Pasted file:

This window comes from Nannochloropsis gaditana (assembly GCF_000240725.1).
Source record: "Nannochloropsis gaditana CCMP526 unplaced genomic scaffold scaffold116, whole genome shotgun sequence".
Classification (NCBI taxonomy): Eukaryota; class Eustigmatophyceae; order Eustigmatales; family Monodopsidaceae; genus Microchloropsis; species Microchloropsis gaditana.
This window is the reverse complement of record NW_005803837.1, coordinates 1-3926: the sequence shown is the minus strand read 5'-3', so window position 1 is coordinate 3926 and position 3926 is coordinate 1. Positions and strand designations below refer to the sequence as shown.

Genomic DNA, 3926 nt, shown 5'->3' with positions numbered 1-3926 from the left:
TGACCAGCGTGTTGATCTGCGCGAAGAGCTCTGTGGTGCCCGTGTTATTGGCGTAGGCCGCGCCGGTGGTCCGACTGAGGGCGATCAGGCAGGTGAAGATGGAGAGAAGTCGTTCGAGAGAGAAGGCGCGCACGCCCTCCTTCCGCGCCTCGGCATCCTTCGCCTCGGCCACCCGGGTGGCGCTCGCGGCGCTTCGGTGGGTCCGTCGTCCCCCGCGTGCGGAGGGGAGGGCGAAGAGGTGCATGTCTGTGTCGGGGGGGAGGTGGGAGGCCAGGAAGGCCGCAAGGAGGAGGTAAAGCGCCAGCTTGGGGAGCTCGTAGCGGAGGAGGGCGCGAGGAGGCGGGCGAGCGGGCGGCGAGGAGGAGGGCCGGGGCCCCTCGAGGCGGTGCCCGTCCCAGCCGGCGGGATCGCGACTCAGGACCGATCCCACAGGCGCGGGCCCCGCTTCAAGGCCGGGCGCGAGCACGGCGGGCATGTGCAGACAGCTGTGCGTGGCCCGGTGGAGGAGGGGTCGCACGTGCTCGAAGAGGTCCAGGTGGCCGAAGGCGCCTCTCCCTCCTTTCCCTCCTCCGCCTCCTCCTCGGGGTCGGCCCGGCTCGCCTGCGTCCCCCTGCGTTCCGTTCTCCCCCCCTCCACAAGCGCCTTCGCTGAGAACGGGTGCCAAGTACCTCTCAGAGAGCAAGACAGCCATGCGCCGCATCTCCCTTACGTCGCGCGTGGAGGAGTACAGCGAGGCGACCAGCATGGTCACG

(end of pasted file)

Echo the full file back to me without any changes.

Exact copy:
This window comes from Nannochloropsis gaditana (assembly GCF_000240725.1).
Source record: "Nannochloropsis gaditana CCMP526 unplaced genomic scaffold scaffold116, whole genome shotgun sequence".
Classification (NCBI taxonomy): Eukaryota; class Eustigmatophyceae; order Eustigmatales; family Monodopsidaceae; genus Microchloropsis; species Microchloropsis gaditana.
This window is the reverse complement of record NW_005803837.1, coordinates 1-3926: the sequence shown is the minus strand read 5'-3', so window position 1 is coordinate 3926 and position 3926 is coordinate 1. Positions and strand designations below refer to the sequence as shown.

Genomic DNA, 3926 nt, shown 5'->3' with positions numbered 1-3926 from the left:
TGACCAGCGTGTTGATCTGCGCGAAGAGCTCTGTGGTGCCCGTGTTATTGGCGTAGGCCGCGCCGGTGGTCCGACTGAGGGCGATCAGGCAGGTGAAGATGGAGAGAAGTCGTTCGAGAGAGAAGGCGCGCACGCCCTCCTTCCGCGCCTCGGCATCCTTCGCCTCGGCCACCCGGGTGGCGCTCGCGGCGCTTCGGTGGGTCCGTCGTCCCCCGCGTGCGGAGGGGAGGGCGAAGAGGTGCATGTCTGTGTCGGGGGGGAGGTGGGAGGCCAGGAAGGCCGCAAGGAGGAGGTAAAGCGCCAGCTTGGGGAGCTCGTAGCGGAGGAGGGCGCGAGGAGGCGGGCGAGCGGGCGGCGAGGAGGAGGGCCGGGGCCCCTCGAGGCGGTGCCCGTCCCAGCCGGCGGGATCGCGACTCAGGACCGATCCCACAGGCGCGGGCCCCGCTTCAAGGCCGGGCGCGAGCACGGCGGGCATGTGCAGACAGCTGTGCGTGGCCCGGTGGAGGAGGGGTCGCACGTGCTCGAAGAGGTCCAGGTGGCCGAAGGCGCCTCTCCCTCCTTTCCCTCCTCCGCCTCCTCCTCGGGGTCGGCCCGGCTCGCCTGCGTCCCCCTGCGTTCCGTTCTCCCCCCCTCCACAAGCGCCTTCGCTGAGAACGGGTGCCAAGTACCTCTCAGAGAGCAAGACAGCCATGCGCCGCATCTCCCTTACGTCGCGCGTGGAGGAGTACAGCGAGGCGACCAGCATGGTCACG